on "DDB NEWS" February issue, 1971
A book: "The New Advertising: The Great Campaigns from Avis to Volkswagen"
On Ohrbach's ads
"Nevertheless, even the early Ohrbach's ads were oases in the bleak desert of retail advertising. They were involving; they had the quality of talking to the reader when most stores simply talked to themselves; they were lively, sometimes funny, and they could be read with pleasure all the way to the bottom of the page.
They created an image for the store that made it the quintessence of inexpensive chic for every woman in New York."
On EI AI ads
"Bernbach ... created a campaign so good that its first two ads revolutionized all airline advertising.... These two ads typify the agency's ability to set a tone with a campaign's first advertisement that other writers and art directors can expand on almost indefinitely, without resorting
to the uneasy imitation that has plagued other imaginative admakers ... when . others take over their work."
On Levy's ads
"They are early examples of Phyllis Robinson's ability to express in a phrase the essential qualities of a product ... In 1960 the first of Levy's famous subway posters appeared, with a slogan that came
to be one of the most famous in the advertising business: "You don't have to be Jewish to love Levy's." ... What Doyle Dane Bernbach did for Levy's was to recognize that the bread had no discernible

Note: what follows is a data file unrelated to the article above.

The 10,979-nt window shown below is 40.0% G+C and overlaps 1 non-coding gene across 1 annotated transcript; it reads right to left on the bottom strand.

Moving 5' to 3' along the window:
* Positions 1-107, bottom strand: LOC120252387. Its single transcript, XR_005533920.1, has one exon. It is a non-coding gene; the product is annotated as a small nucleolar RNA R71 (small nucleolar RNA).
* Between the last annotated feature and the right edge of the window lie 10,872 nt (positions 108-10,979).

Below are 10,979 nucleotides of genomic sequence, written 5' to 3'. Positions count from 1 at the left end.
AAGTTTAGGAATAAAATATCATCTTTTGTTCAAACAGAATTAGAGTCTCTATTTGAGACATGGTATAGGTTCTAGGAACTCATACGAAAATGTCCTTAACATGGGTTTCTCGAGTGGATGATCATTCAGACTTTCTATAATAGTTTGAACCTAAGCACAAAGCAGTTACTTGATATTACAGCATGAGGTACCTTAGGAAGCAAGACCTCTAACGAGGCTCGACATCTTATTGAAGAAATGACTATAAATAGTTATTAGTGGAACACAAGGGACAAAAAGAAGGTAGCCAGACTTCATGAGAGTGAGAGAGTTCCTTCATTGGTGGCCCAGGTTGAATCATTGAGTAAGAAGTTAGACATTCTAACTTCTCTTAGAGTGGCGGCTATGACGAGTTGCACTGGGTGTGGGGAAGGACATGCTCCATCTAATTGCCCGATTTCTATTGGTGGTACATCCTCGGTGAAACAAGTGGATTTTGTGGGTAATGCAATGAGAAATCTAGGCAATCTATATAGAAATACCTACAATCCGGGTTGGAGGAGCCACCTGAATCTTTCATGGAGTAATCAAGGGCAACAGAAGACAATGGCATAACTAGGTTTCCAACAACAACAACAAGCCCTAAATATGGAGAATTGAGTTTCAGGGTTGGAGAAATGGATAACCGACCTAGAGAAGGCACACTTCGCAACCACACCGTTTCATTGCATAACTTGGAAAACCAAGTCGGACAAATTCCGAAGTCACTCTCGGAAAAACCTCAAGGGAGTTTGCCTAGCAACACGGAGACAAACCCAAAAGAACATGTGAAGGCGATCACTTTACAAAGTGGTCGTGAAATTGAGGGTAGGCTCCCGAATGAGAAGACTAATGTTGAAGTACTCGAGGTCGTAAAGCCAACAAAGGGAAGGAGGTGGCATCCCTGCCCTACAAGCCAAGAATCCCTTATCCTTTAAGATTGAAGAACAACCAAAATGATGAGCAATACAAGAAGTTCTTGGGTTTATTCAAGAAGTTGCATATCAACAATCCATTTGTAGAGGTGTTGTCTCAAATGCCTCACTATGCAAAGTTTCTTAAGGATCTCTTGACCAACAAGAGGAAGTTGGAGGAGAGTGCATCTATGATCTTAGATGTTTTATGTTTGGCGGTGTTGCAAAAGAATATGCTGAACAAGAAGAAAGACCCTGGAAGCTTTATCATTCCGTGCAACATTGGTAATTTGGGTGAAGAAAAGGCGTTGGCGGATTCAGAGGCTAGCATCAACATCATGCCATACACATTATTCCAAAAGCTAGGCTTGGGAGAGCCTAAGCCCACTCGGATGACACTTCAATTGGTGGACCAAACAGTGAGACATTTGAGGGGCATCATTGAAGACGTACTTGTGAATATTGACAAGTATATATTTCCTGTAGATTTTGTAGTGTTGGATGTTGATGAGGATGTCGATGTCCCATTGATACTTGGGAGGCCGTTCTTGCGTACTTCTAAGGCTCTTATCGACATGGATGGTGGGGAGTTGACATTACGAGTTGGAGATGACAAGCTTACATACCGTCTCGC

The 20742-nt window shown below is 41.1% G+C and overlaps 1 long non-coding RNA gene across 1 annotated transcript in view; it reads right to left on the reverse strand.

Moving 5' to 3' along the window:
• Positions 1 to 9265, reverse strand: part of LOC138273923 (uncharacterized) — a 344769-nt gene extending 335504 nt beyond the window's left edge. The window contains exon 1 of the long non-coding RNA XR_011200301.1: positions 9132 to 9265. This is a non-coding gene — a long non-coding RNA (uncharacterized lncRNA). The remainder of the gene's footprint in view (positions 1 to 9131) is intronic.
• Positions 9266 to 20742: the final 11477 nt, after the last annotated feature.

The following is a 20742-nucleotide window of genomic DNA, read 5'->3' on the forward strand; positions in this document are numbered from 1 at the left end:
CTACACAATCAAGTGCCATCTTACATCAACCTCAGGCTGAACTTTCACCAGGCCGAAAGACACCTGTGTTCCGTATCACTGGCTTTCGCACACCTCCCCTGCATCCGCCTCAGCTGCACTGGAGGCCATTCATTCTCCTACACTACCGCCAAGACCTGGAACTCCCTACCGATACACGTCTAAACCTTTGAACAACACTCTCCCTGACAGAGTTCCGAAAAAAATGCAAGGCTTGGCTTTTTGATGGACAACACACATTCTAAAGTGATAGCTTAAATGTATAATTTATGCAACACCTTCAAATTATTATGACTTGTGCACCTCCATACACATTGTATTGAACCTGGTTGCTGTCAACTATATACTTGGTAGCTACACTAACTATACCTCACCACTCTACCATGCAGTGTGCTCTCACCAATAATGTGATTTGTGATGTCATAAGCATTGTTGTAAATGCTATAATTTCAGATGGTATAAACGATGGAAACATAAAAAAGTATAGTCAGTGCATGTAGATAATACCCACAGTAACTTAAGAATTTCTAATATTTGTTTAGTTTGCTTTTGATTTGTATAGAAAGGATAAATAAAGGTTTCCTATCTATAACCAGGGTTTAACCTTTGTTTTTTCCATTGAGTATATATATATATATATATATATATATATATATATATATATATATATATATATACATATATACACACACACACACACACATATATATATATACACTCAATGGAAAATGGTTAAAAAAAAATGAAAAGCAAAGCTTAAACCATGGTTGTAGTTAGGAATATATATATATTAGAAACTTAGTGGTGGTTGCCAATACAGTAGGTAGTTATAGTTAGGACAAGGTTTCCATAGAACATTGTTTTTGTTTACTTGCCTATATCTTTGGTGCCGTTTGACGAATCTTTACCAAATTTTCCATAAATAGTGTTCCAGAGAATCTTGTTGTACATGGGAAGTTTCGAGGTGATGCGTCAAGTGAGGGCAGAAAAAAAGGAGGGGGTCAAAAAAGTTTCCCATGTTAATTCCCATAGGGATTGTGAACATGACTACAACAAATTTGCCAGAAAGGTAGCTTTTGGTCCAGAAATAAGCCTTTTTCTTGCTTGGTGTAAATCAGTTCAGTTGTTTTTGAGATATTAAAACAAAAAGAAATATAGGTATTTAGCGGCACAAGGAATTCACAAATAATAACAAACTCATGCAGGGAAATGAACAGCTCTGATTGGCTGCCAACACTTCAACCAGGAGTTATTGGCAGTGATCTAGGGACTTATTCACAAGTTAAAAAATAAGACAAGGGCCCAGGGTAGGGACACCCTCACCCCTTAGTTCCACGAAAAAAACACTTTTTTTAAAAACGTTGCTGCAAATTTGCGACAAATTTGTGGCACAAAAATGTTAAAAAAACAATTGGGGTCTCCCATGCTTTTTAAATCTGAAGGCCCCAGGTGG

characteristics that might set it off from its competitors ... Instead of claiming virtues where there were none, the agency gave Levy's a personality different from that of its competitors-most of which had no personalities at all-and made its name at least recognizable to New Yorkers, if not instantly and universally desirable.
This does not automatically ensure that the product will be a success-an agency has little control over
that-but without question it can be a great help."
On Avis ads
"Given the client, and working from the agency's theory that advertising can act as a tangible attribute of a product, (Helmut) Krone and Miss (Paula) Green began producing what has been called the
most unusual campaign-and the most important-of the 1960's ... There were shocked-even enraged-comments from other agencies and advertisers, to the effect that no one in his right mind could do ads like these, could sell his client short, as they felt these did, could blatantly proclaim that here was a company that was only Number 2 in its field ...
For many executives, renting from Avis became the 'in' thing, it showed your identification with the underdog, and perhaps even your appreciation of the ads."
Of course, there's much more to "The New Advertising" than these excerpts reveal.
Mr. Glatzer deals quite frankly with us and with other agencies and admakers.
He also answers the burning question, featured in the teaser ads, "Does Shirley Polykoff have a sexy mind?" (She doesn't.) If this revelation hasn't ruined the book for you, amble on down to the
Library for a peek at "The New Advertising" and our role in it.